The amount of compensation paid to those harmed by public activities is thought to influence mainly the distributional consequences of public programs. This paper uses a simple model of bureau behavior to examine the response of a public agency to changes in compensation requirements. Under some circumstances, changes in compensation requirements will induce agencies to change both the level and mix of public output. Tests of these predictions using data on U.S. highway construction suggest that the presence of compensation requirements can affect the real output decisions of public agencies and not simply the distributional consequences of their decisions.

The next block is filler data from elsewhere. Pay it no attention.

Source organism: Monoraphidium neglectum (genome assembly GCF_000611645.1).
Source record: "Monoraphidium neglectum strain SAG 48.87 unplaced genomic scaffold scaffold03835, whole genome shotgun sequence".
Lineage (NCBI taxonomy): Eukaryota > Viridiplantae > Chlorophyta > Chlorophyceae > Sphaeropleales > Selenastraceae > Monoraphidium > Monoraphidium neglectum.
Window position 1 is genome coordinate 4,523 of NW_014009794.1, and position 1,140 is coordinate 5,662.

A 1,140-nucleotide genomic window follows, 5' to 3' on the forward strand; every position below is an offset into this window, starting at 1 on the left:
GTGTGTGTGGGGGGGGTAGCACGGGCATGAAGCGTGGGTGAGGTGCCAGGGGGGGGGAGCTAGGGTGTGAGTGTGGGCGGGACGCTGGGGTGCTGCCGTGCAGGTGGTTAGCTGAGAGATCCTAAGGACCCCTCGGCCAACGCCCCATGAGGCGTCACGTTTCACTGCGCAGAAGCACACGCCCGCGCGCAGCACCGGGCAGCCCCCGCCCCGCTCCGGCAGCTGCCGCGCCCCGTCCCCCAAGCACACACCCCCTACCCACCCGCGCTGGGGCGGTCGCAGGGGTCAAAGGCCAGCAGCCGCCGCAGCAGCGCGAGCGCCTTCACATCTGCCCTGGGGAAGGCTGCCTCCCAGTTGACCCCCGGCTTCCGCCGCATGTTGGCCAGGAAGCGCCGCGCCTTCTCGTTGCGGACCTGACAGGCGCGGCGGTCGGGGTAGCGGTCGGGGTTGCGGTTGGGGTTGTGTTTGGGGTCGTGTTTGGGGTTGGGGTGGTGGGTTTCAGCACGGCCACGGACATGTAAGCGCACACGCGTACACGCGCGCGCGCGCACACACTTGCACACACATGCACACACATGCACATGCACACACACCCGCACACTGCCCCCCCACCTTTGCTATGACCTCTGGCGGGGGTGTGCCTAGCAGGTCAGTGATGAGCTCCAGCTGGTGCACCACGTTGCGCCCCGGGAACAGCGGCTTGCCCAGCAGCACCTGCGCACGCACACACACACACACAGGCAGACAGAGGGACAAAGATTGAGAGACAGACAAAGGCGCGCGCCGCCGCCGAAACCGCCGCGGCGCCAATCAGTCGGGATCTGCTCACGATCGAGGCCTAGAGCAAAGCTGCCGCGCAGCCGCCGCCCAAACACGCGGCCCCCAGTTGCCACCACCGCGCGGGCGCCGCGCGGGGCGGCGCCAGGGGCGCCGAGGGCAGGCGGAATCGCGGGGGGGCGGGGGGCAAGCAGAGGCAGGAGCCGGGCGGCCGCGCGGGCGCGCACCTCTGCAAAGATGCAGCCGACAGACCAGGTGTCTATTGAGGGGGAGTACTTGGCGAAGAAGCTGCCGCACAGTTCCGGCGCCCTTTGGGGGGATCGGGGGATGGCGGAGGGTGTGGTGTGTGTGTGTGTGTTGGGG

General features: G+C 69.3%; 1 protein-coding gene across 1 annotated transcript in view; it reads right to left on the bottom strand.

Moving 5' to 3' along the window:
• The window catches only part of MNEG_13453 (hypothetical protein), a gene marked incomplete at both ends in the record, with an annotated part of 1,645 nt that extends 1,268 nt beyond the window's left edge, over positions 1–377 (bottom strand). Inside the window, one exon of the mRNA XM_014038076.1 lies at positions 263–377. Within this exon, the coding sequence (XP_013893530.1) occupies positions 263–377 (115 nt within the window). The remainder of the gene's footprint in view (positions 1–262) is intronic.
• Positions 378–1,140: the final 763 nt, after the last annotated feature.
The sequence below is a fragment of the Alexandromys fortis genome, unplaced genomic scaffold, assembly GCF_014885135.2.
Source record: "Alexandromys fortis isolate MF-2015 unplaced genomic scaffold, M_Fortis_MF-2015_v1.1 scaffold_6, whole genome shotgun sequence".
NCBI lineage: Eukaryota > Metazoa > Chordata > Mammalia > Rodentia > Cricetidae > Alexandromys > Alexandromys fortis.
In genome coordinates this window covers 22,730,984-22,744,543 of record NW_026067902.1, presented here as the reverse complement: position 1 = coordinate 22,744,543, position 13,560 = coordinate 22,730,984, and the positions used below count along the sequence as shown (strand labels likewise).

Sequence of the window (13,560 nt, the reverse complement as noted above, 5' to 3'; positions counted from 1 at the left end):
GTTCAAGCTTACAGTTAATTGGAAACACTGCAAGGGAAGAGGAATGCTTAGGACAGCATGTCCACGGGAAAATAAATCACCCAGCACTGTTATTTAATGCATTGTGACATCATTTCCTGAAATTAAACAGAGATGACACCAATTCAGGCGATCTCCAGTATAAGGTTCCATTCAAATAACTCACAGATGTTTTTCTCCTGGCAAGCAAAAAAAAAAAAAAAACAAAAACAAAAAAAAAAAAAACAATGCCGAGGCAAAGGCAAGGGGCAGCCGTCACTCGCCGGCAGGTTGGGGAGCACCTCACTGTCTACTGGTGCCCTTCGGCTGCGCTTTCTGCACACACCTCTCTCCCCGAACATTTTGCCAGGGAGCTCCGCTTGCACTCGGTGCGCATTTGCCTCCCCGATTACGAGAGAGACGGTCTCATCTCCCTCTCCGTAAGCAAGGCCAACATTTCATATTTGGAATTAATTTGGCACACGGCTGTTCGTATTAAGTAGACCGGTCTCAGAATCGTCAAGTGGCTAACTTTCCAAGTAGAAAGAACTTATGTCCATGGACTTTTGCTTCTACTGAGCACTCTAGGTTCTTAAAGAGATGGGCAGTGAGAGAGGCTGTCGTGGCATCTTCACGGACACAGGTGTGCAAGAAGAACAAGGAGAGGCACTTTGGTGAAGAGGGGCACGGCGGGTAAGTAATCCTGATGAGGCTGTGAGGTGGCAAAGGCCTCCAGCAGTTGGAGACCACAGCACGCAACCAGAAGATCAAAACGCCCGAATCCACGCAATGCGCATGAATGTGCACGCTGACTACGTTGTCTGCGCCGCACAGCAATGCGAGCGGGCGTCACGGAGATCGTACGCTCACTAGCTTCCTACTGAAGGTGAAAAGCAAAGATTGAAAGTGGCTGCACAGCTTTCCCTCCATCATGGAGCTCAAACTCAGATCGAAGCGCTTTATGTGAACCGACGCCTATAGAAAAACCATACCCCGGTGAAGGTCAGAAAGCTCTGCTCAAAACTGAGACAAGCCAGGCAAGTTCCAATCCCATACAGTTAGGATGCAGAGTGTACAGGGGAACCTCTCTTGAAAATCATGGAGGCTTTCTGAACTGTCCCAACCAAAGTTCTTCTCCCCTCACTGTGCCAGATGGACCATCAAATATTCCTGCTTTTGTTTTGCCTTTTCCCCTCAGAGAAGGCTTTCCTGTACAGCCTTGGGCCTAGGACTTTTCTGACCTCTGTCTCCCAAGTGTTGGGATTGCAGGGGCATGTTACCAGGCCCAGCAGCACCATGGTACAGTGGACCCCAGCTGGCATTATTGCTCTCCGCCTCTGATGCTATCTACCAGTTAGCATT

|Original language||English (US)|
|Number of pages||12|
|Journal||Journal of Public Economics|
|State||Published - Feb 1979|
ASJC Scopus subject areas
- Economics and Econometrics